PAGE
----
Crack cocaine has given the media material for many sensational stories. This supposed inherently evil substance very quickly became the scourge of the nation by the late 1980s. The white powder that is being converted into "rocks" has been given exclusive credit for the social and personal downfall of"inner city" (a term that has become synonymous with "black") youth. Although most Ameri-cans have never seen —up close and in person — cocaine (or any other illegal drug), the media has provided, on a daily basis, all they need to know. When President Bush himself showed them a bag of crack on TV, the public's con-cern-turned-hysteria provided unques-tioning supportfor intensifying the war on drugs.
Women's use of crack has provided even better media stories. The moral fiber of society, it is argued, is threat-ened by the violation of two powerful cultural mores that women are sup-posed to protect: sexual virtue and motherhood. We are told that women who use crack become sex-crazed; "toss-ups" or "strawberries" who lie around crack houses indulging in all kinds of promiscuous sex, including bestiality. Journalists tell us that men crack us-ers report crack makes women so sexu-ally excitable they will do anything. The implications for sexually trans-mitted diseases are obvious.
After sex comes babies, and with babies, motherhood. On this subject we have learned, through the media, that crack mothers abuse their children.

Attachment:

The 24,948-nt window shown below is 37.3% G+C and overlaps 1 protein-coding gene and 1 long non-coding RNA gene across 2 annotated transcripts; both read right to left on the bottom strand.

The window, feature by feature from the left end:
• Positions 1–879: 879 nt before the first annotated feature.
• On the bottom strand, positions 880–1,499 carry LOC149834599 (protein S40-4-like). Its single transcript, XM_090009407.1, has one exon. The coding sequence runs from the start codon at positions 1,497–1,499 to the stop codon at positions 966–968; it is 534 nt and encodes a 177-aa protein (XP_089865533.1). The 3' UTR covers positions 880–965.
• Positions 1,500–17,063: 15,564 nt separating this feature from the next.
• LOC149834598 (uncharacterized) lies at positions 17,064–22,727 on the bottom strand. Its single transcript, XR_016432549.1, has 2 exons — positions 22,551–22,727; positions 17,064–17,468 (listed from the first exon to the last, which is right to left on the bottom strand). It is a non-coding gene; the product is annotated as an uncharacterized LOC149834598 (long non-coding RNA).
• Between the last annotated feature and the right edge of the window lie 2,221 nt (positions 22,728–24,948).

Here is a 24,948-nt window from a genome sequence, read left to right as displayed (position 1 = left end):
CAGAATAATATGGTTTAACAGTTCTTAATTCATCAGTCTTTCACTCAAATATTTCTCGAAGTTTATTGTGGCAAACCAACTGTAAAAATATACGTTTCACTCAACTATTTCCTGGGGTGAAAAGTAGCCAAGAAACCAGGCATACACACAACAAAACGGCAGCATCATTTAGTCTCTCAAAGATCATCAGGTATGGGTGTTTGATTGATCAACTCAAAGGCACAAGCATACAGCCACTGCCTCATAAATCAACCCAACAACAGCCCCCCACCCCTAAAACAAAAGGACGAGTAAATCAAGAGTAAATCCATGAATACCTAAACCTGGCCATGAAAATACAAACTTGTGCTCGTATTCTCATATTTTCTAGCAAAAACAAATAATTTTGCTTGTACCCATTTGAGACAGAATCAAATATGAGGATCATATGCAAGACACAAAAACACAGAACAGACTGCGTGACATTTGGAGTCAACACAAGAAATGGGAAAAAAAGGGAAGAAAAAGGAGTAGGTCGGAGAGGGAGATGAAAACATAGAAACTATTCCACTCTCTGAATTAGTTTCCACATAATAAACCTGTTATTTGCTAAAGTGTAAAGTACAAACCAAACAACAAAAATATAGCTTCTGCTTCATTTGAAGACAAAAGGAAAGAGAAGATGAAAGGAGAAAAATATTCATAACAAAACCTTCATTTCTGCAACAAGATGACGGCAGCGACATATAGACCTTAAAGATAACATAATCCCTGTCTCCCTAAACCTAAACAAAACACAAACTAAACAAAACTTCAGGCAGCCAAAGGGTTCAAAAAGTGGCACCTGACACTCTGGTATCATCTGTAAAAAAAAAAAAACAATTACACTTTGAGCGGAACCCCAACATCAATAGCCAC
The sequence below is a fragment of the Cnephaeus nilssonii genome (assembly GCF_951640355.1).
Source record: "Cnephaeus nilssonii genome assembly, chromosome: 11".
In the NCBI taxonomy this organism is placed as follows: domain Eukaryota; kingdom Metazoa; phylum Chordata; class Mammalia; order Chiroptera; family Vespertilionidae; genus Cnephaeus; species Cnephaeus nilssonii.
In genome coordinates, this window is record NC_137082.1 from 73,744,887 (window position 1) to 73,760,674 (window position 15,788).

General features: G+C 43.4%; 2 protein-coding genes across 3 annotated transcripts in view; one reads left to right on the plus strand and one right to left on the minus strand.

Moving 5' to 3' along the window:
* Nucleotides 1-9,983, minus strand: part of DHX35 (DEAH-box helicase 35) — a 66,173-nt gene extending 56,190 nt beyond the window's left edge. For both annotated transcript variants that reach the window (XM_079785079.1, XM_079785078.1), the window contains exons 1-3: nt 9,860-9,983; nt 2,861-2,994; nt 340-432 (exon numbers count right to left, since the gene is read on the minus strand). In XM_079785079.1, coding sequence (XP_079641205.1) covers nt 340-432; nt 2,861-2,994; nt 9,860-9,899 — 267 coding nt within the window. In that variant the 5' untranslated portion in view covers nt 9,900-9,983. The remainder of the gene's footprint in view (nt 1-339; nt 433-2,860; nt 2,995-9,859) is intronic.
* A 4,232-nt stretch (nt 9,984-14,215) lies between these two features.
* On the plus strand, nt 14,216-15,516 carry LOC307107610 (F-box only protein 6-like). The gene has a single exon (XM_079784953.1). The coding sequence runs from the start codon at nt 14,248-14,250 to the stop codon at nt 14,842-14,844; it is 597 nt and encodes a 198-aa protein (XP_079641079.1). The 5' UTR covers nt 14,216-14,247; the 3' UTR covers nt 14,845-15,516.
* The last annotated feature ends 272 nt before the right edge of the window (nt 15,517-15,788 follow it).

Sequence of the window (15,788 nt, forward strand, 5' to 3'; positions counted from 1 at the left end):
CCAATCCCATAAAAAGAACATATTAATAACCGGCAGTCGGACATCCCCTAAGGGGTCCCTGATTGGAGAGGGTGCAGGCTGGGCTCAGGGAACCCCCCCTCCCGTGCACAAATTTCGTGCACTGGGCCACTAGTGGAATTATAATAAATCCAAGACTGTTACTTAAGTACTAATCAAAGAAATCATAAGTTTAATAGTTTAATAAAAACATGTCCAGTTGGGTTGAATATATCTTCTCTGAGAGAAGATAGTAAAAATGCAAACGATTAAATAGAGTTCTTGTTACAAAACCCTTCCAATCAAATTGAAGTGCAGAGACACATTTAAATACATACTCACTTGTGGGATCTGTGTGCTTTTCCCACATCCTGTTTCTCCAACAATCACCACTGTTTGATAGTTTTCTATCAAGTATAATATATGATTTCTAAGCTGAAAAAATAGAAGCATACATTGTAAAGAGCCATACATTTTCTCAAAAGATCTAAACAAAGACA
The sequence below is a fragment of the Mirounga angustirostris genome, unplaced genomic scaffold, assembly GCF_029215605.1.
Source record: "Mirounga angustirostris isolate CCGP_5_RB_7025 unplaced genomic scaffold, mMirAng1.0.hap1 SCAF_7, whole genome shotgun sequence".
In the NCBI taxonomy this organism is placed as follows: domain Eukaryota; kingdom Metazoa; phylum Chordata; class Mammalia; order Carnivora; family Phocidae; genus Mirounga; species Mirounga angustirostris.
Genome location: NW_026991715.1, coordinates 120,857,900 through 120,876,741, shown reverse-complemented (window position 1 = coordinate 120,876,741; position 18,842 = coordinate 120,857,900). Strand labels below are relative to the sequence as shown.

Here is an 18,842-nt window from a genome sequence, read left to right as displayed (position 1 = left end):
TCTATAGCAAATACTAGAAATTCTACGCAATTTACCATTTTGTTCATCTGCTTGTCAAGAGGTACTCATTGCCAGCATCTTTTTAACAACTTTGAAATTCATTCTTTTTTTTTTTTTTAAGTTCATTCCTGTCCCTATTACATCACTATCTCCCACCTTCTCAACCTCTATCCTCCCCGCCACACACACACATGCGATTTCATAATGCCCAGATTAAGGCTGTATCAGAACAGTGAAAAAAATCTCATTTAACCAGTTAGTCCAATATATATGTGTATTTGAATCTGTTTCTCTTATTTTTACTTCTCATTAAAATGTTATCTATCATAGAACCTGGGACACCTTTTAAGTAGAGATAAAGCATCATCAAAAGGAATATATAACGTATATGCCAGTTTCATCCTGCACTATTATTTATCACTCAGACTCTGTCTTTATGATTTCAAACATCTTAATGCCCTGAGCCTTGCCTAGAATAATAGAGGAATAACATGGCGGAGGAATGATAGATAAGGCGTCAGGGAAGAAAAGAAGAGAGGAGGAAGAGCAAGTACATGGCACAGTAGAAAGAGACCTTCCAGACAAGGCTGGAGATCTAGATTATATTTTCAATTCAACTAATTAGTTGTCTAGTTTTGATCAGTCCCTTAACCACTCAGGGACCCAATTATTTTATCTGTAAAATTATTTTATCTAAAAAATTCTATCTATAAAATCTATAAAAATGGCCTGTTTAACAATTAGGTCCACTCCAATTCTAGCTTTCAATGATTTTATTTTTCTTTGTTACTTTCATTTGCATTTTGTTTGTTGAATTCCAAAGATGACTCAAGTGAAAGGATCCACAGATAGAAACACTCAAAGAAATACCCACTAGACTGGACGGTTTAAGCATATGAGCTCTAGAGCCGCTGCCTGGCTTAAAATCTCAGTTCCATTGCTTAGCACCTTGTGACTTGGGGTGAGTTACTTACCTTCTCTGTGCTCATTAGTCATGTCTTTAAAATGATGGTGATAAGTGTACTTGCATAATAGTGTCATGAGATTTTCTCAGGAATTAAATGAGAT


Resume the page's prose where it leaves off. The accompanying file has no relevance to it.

They give their children drugs. Some even put crack in the baby's bottle!
In sum, we "know" from reading the paper and watching TV that after one hit of crack, women take off their clothes and have sex with anyone, in-cluding the family pet. Subsequently, they beat their children, add crack to their babies' formulas; and for those children who are not already using it, they blow crack smoke in their faces. To make a long story short, women crack users are amoral animals, lack-ing a conscience.
As sociologists, we are suspect of media reports and stereotypes about crack. Over the past decade, we have observed the often vast differences between media reports and our research findings about women heroin addicts, methadone maintenance, "ecstasy" (recently outlawed by the U.S. Drug Enforcement Adminstration), and middle-class cocaine use. Last sum-mer, we set out to do a three-year study (funded by ale National Institute on Drug Abuse) of women and cocaine. Unlike journalists, we have the luxury of taking our time. We do in-depth interviews that last three hours. By the end of the study, we will have com-pleted 125 such interviews. Currently, we have interviewed 45 women, and although our analysis is preliminary, it merits some attention.
Crack and sex
Do women lose control sexually? Most of our respondents do not admit to sexual abandon, but usually know others who do. Women's motivation, however, seems to be financial rather than physiological. The majority of our respondents report that crack actually reduces their desire to have sex, rather than the other way around. Those women who admit to "toss-up" behav-ior express feelings of extreme embarrassment and humiliation. They are aware ofthe stigma associated with the "sex-for-crack" dynamic and would rather not be partici-pating in it. Yet they feel helpless to resist the urge to do more crack once they are high and will trade almost anything for it once they have started.